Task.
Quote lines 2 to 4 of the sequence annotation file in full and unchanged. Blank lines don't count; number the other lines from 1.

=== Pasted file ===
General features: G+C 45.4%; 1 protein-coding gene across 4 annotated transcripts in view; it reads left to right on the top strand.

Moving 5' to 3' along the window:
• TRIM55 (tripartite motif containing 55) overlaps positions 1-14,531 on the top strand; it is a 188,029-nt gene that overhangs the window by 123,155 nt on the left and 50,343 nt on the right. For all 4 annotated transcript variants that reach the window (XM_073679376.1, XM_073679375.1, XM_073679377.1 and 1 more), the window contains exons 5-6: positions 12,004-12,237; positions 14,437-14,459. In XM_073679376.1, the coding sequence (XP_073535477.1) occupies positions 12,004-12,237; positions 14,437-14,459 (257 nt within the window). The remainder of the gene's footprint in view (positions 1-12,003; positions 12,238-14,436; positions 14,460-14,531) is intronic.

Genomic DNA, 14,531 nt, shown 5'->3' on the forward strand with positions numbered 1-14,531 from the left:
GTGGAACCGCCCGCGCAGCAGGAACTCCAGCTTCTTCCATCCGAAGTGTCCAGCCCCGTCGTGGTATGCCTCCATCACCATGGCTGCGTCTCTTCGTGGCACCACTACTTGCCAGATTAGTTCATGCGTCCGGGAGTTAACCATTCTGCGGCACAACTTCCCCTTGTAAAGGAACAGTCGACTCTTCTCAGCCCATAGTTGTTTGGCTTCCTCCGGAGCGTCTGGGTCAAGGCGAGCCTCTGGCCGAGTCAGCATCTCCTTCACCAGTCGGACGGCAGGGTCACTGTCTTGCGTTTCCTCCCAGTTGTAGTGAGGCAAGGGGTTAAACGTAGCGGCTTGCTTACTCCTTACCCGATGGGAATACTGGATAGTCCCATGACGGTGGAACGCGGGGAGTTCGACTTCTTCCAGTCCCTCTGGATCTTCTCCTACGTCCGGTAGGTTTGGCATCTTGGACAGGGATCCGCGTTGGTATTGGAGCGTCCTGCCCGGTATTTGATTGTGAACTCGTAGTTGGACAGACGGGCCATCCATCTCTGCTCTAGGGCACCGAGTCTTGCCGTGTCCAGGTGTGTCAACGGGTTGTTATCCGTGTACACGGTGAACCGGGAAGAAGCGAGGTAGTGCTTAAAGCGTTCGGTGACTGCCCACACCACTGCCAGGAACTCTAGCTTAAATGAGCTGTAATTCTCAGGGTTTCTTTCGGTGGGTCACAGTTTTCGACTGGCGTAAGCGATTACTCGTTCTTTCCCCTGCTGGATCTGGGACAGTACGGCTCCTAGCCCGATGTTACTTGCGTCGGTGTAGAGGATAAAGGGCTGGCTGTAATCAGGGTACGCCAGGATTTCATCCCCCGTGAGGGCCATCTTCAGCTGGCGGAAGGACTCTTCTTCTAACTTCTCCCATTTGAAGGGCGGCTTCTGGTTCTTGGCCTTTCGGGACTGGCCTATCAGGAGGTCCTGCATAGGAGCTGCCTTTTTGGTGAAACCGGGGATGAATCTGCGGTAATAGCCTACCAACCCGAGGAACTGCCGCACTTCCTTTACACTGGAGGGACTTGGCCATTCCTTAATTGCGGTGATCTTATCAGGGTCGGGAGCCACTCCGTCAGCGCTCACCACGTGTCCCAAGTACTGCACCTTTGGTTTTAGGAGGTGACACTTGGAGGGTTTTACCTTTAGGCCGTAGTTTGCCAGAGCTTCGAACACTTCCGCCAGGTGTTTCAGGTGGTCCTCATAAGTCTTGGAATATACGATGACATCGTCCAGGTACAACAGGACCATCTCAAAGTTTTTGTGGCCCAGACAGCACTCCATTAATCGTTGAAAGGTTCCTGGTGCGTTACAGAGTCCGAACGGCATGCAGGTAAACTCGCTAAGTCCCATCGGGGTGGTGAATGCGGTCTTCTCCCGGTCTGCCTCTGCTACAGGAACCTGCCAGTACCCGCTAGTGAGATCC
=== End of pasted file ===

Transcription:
Moving 5' to 3' along the window:
• TRIM55 (tripartite motif containing 55) overlaps positions 1-14,531 on the top strand; it is a 188,029-nt gene that overhangs the window by 123,155 nt on the left and 50,343 nt on the right. For all 4 annotated transcript variants that reach the window (XM_073679376.1, XM_073679375.1, XM_073679377.1 and 1 more), the window contains exons 5-6: positions 12,004-12,237; positions 14,437-14,459. In XM_073679376.1, the coding sequence (XP_073535477.1) occupies positions 12,004-12,237; positions 14,437-14,459 (257 nt within the window). The remainder of the gene's footprint in view (positions 1-12,003; positions 12,238-14,436; positions 14,460-14,531) is intronic.

Genomic DNA, 14,531 nt, shown 5'->3' on the forward strand with positions numbered 1-14,531 from the left: